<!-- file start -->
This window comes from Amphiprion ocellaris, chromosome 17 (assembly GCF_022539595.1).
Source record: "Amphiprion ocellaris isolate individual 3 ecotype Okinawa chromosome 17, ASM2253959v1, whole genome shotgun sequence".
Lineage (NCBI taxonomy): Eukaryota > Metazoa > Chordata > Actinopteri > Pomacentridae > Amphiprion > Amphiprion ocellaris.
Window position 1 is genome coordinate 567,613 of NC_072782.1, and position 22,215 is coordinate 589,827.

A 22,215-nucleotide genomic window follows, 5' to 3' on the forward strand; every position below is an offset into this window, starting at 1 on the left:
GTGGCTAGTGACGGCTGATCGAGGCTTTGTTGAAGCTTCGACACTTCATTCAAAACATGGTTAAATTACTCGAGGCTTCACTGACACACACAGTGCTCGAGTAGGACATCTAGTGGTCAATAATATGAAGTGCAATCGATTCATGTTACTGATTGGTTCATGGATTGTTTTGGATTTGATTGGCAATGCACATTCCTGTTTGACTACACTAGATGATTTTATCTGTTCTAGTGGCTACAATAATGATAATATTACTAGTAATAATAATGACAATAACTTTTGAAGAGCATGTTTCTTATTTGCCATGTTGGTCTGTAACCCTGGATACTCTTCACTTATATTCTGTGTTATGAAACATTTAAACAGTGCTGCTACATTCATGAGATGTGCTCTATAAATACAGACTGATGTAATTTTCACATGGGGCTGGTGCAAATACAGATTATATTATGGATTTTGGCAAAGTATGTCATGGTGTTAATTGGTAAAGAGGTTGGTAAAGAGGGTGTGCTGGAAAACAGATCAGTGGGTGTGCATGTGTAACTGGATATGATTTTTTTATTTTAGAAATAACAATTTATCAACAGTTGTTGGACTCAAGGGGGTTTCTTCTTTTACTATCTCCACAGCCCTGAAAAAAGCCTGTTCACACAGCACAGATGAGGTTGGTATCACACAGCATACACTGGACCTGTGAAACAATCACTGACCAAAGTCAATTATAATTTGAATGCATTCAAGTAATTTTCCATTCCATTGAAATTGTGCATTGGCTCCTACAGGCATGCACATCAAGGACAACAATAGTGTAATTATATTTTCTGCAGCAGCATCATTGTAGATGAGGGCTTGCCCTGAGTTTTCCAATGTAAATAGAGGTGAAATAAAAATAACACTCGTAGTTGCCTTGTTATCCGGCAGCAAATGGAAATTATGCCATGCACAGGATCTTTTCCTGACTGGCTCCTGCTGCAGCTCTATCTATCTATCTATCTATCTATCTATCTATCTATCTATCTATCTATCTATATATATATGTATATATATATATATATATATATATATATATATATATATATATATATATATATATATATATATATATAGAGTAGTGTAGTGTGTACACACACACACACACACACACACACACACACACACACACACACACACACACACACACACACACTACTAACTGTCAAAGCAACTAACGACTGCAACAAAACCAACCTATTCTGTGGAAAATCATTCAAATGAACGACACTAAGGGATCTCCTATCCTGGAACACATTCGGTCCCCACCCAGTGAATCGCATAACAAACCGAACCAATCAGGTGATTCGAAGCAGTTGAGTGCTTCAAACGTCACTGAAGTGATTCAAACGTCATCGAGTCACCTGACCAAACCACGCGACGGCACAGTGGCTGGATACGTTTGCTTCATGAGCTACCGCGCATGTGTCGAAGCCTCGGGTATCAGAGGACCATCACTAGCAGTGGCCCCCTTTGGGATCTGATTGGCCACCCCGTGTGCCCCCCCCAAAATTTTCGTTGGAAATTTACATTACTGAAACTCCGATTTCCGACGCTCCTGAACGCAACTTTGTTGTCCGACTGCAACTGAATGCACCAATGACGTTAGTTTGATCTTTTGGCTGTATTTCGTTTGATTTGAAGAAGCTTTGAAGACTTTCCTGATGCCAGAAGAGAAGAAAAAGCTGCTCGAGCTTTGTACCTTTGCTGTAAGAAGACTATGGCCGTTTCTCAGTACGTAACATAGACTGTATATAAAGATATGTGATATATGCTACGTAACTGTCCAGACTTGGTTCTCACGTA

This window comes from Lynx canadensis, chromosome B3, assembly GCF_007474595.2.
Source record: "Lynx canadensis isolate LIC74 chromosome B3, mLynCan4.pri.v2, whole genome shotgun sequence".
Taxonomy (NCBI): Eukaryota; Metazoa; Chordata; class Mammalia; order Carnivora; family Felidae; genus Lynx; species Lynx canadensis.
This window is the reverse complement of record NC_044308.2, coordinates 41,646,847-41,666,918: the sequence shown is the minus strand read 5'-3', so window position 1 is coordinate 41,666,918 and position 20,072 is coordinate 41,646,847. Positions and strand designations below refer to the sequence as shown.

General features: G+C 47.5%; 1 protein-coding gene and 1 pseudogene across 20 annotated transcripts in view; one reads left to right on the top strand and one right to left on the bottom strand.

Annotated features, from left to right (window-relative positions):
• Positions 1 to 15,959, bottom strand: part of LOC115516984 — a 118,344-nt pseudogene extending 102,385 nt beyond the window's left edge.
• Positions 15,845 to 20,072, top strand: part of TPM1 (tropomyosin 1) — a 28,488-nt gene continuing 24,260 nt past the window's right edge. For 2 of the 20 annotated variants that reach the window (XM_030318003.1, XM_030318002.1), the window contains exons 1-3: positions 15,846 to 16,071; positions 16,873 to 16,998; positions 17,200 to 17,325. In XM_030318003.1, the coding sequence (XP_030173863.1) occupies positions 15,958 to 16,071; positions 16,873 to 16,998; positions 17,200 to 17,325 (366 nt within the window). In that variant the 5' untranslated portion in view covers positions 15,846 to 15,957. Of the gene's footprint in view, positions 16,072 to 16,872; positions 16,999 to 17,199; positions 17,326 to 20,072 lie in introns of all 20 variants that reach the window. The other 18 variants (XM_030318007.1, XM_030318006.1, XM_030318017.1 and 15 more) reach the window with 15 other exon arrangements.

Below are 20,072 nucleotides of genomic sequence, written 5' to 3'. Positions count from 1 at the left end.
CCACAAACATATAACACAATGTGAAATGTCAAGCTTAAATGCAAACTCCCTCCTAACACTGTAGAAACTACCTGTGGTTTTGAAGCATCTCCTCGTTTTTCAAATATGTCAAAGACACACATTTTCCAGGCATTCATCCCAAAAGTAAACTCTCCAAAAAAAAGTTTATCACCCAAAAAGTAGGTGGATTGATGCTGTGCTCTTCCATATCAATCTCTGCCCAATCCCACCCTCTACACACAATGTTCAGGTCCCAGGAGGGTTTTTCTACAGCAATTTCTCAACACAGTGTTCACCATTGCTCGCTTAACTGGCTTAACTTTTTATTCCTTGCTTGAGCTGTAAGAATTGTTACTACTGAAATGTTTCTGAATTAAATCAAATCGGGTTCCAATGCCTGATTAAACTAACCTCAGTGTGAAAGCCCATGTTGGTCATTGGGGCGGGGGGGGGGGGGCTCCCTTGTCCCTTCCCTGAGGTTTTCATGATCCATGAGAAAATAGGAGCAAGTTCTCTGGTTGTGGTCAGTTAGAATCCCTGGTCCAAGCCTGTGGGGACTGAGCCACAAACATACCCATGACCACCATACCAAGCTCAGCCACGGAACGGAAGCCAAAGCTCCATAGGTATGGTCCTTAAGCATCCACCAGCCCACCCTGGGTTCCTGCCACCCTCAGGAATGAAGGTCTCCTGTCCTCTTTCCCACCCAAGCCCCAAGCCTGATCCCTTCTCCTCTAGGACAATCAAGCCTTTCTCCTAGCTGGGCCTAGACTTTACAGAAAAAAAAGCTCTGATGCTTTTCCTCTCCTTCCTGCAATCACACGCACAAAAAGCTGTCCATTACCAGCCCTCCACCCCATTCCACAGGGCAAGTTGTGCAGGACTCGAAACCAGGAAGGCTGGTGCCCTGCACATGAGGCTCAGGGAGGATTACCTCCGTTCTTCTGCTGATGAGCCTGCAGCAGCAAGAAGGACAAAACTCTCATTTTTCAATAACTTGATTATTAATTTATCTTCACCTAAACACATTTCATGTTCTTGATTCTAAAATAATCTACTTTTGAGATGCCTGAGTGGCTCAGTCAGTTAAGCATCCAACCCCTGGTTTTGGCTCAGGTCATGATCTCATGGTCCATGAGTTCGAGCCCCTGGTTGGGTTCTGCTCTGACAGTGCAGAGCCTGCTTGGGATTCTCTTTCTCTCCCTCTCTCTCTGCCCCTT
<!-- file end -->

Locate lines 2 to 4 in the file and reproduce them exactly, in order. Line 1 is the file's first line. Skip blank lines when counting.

Source record: "Amphiprion ocellaris isolate individual 3 ecotype Okinawa chromosome 17, ASM2253959v1, whole genome shotgun sequence".
Lineage (NCBI taxonomy): Eukaryota > Metazoa > Chordata > Actinopteri > Pomacentridae > Amphiprion > Amphiprion ocellaris.
Window position 1 is genome coordinate 567,613 of NC_072782.1, and position 22,215 is coordinate 589,827.